This year's Nativity scene will be unlike any other. Instead of the traditional depiction of a stable in Bethlehem, on-lookers might soon find the Baby Jesus born in Joseph's Nazareth workshop.
The State Department of the Vatican announced the transformation in setting and location, citing the need for "a change" and a desire to crack down on the various "fanciful Nativity scenes" as their reasoning, the London Daily Telegraph reported.
The original scene has its foundation in St. Luke's gospel with Christ being born in a manger — a box or trough in a barn where feed is placed for cattle and livestock. However, a spokesman for the State Department of the Vatican told the Telegraph two verses in St. Matthew's gospel, Chapter 1:24 and 1:25, inspired the change:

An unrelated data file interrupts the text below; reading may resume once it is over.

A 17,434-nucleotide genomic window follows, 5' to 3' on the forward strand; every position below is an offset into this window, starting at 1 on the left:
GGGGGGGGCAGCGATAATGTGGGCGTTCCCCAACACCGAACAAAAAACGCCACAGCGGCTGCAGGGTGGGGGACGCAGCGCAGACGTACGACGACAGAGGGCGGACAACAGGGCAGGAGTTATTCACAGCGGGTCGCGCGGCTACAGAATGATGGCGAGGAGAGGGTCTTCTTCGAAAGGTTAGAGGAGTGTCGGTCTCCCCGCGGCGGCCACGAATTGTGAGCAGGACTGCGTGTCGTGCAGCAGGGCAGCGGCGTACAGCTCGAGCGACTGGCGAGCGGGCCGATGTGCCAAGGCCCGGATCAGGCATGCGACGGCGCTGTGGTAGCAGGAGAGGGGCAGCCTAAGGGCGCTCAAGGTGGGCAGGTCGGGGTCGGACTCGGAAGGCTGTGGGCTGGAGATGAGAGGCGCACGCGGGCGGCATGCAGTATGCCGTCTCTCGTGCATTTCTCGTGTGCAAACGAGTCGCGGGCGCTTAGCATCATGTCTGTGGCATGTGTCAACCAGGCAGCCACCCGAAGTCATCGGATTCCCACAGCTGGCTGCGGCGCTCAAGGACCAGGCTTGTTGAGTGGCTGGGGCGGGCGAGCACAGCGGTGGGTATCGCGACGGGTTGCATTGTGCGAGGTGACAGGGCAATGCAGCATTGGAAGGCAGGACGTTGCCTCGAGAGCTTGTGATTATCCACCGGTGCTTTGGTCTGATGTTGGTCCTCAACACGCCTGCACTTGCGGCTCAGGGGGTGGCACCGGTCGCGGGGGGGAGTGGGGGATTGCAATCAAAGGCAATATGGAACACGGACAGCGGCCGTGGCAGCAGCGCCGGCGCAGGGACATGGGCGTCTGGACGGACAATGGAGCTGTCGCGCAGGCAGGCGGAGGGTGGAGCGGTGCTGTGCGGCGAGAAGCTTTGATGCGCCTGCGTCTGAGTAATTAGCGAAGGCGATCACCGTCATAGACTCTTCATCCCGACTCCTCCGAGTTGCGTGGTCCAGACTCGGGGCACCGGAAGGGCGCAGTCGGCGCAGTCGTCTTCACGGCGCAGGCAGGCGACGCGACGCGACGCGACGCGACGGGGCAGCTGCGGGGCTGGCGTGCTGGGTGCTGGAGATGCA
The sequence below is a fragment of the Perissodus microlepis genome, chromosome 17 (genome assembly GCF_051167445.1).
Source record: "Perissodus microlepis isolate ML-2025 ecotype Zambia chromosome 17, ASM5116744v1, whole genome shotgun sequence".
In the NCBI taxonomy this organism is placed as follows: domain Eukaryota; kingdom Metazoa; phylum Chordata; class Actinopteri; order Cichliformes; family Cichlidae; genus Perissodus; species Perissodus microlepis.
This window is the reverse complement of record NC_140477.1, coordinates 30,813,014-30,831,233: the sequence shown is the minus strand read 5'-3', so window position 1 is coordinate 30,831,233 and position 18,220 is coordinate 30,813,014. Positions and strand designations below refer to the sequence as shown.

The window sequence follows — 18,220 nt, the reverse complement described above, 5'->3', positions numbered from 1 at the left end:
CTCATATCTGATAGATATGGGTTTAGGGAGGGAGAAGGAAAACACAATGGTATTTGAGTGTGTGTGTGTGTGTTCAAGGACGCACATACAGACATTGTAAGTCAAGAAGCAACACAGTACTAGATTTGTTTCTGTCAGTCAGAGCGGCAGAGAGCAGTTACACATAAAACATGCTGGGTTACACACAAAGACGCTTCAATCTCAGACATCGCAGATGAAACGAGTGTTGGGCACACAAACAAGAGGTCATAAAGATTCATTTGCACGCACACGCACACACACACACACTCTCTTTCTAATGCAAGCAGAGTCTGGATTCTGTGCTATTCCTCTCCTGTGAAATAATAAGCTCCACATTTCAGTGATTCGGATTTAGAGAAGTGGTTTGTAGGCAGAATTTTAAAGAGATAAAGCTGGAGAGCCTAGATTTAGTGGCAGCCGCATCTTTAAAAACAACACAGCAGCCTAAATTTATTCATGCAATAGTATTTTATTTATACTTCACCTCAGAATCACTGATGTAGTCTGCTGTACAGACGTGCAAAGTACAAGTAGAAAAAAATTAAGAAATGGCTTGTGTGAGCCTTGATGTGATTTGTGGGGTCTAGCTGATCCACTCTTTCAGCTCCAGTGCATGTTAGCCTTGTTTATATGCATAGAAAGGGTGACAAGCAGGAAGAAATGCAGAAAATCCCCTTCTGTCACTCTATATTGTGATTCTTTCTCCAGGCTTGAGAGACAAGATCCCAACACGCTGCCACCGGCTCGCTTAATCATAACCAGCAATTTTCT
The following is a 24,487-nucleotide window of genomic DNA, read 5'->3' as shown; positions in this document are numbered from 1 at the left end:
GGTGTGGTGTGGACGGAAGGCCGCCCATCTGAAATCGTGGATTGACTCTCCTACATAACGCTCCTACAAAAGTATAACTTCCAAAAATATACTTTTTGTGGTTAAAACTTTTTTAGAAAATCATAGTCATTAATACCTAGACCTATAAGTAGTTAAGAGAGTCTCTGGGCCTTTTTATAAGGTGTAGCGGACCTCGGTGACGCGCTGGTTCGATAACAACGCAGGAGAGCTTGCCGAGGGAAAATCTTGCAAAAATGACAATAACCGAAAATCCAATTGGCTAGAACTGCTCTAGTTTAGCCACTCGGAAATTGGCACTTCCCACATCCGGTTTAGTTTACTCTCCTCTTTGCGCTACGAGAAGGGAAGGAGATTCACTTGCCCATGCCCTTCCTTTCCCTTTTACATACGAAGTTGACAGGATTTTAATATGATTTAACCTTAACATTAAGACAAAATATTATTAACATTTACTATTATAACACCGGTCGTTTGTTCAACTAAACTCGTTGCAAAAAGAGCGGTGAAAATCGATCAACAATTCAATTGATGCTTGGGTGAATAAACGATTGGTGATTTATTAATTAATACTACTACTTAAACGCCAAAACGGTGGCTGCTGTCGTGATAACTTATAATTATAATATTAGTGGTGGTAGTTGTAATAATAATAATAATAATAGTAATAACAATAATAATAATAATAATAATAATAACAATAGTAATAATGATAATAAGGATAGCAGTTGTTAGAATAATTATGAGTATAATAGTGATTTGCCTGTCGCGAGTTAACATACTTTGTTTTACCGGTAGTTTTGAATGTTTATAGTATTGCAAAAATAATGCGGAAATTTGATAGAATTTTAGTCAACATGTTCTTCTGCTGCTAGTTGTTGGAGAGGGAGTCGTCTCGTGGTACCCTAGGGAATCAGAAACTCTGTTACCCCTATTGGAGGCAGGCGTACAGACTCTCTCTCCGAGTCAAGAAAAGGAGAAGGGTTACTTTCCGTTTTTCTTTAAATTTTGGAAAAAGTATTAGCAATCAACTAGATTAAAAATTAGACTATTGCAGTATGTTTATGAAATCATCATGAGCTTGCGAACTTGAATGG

"When Joseph woke up, he did as the Angel of God ordered and took Mary into his house. Without them knowing each other, a child was born and he called his name Jesus."
Pope Benedict XVI will inaugurate the new version of Christ's birth on Christmas Eve. The hay and livestock may be gone, but three rooms will take their place. One adorned with carpentry tools to resemble Joseph's shop and the other two featuring the interior of a pub complete with a hearth and a patio where the family was presumed to have lived.